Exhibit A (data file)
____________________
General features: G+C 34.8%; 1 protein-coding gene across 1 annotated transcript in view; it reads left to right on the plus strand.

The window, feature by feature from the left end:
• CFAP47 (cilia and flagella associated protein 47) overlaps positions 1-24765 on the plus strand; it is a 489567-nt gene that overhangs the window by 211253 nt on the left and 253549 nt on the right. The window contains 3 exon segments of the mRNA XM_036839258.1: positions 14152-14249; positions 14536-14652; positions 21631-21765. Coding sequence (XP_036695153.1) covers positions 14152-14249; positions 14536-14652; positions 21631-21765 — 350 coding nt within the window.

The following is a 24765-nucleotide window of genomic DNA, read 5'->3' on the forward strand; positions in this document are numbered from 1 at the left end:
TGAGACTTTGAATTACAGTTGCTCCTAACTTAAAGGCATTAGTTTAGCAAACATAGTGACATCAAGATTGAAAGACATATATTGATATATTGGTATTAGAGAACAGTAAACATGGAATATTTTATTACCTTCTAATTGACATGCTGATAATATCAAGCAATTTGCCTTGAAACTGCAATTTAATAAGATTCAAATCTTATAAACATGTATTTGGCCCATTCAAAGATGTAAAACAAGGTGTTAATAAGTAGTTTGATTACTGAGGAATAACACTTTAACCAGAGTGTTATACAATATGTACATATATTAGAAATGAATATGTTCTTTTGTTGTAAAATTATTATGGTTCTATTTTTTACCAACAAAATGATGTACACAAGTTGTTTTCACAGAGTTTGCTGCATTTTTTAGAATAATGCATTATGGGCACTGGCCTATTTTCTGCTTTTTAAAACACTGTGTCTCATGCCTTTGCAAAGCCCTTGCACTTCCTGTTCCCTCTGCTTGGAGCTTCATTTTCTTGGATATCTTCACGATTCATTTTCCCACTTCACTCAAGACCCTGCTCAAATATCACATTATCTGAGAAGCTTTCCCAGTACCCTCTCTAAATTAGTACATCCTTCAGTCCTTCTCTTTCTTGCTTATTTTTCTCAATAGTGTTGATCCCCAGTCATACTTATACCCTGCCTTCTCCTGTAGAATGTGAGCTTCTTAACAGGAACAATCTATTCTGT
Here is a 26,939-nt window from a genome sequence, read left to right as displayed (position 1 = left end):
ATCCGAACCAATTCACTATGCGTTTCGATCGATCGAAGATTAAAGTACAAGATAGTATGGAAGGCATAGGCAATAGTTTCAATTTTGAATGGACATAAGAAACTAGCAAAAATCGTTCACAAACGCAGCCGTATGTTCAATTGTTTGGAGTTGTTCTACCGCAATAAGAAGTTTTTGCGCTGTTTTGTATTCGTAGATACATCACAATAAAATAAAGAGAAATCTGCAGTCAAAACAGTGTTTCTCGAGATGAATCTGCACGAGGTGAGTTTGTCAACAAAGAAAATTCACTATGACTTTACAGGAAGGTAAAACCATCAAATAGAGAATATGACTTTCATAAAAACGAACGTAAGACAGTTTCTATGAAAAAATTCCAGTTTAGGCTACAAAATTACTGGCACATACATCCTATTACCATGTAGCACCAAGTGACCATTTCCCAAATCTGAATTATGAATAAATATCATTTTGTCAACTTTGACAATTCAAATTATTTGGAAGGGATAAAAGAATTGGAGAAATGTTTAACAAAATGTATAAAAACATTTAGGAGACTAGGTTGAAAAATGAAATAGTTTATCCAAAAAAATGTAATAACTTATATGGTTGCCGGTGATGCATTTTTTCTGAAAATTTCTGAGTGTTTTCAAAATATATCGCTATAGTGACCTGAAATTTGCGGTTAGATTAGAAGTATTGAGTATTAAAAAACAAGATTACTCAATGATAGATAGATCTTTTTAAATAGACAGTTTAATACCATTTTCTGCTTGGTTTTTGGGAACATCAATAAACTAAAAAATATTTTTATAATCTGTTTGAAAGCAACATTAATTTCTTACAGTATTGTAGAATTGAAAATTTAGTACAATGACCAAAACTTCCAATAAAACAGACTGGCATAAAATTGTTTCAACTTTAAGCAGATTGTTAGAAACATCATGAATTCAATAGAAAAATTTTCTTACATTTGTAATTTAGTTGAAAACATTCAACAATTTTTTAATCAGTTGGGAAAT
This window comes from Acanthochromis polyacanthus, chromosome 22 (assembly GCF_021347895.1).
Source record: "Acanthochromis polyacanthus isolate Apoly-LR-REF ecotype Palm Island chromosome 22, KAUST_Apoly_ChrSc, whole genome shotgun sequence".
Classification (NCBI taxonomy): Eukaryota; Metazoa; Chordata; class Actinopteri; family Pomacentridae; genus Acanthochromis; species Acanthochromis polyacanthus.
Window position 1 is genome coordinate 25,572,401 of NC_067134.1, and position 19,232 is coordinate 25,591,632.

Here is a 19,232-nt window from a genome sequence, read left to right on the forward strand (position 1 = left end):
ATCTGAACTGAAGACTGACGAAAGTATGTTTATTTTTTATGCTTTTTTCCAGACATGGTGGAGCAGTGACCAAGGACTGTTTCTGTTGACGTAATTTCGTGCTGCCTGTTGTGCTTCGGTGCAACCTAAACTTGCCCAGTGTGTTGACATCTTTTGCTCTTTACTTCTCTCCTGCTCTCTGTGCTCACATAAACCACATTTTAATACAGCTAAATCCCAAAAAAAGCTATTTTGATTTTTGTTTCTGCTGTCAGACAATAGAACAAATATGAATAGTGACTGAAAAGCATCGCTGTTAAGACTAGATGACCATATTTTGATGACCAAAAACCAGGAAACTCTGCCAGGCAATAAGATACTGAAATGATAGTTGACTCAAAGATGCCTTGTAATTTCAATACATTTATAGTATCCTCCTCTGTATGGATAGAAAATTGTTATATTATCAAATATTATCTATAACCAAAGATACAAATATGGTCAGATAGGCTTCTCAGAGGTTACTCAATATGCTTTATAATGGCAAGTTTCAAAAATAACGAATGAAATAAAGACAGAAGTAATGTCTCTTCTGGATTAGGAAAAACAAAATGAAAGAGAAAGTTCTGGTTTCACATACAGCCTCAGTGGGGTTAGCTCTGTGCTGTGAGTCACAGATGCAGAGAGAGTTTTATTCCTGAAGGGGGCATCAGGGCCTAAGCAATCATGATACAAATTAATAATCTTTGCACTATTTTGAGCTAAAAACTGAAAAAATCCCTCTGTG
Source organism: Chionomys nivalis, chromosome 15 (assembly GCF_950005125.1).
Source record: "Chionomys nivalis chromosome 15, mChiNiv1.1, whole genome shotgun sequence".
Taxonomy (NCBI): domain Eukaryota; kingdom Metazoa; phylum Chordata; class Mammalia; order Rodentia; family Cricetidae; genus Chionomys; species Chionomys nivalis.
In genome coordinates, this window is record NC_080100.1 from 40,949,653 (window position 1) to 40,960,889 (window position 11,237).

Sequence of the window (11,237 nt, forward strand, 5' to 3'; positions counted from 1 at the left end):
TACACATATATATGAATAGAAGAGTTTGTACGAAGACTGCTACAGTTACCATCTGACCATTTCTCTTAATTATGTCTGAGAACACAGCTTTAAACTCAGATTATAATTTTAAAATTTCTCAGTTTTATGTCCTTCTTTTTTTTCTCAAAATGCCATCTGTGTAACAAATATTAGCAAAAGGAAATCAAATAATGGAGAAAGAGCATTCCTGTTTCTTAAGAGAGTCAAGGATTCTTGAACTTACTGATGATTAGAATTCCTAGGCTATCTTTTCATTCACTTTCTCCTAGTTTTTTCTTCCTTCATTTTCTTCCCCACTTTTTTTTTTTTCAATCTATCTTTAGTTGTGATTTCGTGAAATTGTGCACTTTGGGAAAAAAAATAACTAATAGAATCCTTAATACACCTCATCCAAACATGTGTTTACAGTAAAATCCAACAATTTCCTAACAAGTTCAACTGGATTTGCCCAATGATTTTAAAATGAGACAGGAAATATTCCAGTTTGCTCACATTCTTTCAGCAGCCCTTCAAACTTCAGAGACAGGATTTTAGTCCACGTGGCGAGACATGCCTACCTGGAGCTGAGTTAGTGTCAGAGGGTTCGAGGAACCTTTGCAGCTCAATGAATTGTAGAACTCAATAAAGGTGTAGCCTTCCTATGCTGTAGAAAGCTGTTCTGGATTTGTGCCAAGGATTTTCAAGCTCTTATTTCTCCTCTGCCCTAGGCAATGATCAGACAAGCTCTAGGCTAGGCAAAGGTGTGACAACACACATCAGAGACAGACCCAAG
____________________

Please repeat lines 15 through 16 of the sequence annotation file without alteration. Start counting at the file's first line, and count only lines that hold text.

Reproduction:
Source record: "Chionomys nivalis chromosome 15, mChiNiv1.1, whole genome shotgun sequence".
Taxonomy (NCBI): domain Eukaryota; kingdom Metazoa; phylum Chordata; class Mammalia; order Rodentia; family Cricetidae; genus Chionomys; species Chionomys nivalis.